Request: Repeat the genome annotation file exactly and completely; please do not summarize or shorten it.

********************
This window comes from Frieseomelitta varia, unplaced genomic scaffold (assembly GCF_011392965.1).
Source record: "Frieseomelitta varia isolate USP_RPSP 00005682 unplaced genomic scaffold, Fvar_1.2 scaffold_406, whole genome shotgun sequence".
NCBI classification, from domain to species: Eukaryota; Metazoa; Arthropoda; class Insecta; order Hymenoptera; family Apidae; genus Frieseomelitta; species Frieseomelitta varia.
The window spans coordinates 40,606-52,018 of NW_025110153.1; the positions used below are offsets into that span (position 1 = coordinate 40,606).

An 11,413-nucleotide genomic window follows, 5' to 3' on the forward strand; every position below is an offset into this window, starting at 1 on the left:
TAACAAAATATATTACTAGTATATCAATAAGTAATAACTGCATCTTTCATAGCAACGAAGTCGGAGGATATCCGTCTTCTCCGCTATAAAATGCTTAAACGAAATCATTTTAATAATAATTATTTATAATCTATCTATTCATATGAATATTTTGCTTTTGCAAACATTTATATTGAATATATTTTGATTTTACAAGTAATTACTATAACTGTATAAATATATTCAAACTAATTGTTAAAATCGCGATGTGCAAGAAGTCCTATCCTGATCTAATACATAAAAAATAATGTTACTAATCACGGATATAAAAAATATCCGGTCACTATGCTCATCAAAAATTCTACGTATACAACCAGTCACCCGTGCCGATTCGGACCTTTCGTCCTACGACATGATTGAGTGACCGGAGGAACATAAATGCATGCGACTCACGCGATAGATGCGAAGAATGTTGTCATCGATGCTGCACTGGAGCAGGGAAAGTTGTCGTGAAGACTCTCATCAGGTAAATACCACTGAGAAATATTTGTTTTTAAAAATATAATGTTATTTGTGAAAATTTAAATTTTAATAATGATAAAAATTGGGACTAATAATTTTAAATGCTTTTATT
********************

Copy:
This window comes from Frieseomelitta varia, unplaced genomic scaffold (assembly GCF_011392965.1).
Source record: "Frieseomelitta varia isolate USP_RPSP 00005682 unplaced genomic scaffold, Fvar_1.2 scaffold_406, whole genome shotgun sequence".
NCBI classification, from domain to species: Eukaryota; Metazoa; Arthropoda; class Insecta; order Hymenoptera; family Apidae; genus Frieseomelitta; species Frieseomelitta varia.
The window spans coordinates 40,606-52,018 of NW_025110153.1; the positions used below are offsets into that span (position 1 = coordinate 40,606).

An 11,413-nucleotide genomic window follows, 5' to 3' on the forward strand; every position below is an offset into this window, starting at 1 on the left:
TAACAAAATATATTACTAGTATATCAATAAGTAATAACTGCATCTTTCATAGCAACGAAGTCGGAGGATATCCGTCTTCTCCGCTATAAAATGCTTAAACGAAATCATTTTAATAATAATTATTTATAATCTATCTATTCATATGAATATTTTGCTTTTGCAAACATTTATATTGAATATATTTTGATTTTACAAGTAATTACTATAACTGTATAAATATATTCAAACTAATTGTTAAAATCGCGATGTGCAAGAAGTCCTATCCTGATCTAATACATAAAAAATAATGTTACTAATCACGGATATAAAAAATATCCGGTCACTATGCTCATCAAAAATTCTACGTATACAACCAGTCACCCGTGCCGATTCGGACCTTTCGTCCTACGACATGATTGAGTGACCGGAGGAACATAAATGCATGCGACTCACGCGATAGATGCGAAGAATGTTGTCATCGATGCTGCACTGGAGCAGGGAAAGTTGTCGTGAAGACTCTCATCAGGTAAATACCACTGAGAAATATTTGTTTTTAAAAATATAATGTTATTTGTGAAAATTTAAATTTTAATAATGATAAAAATTGGGACTAATAATTTTAAATGCTTTTATT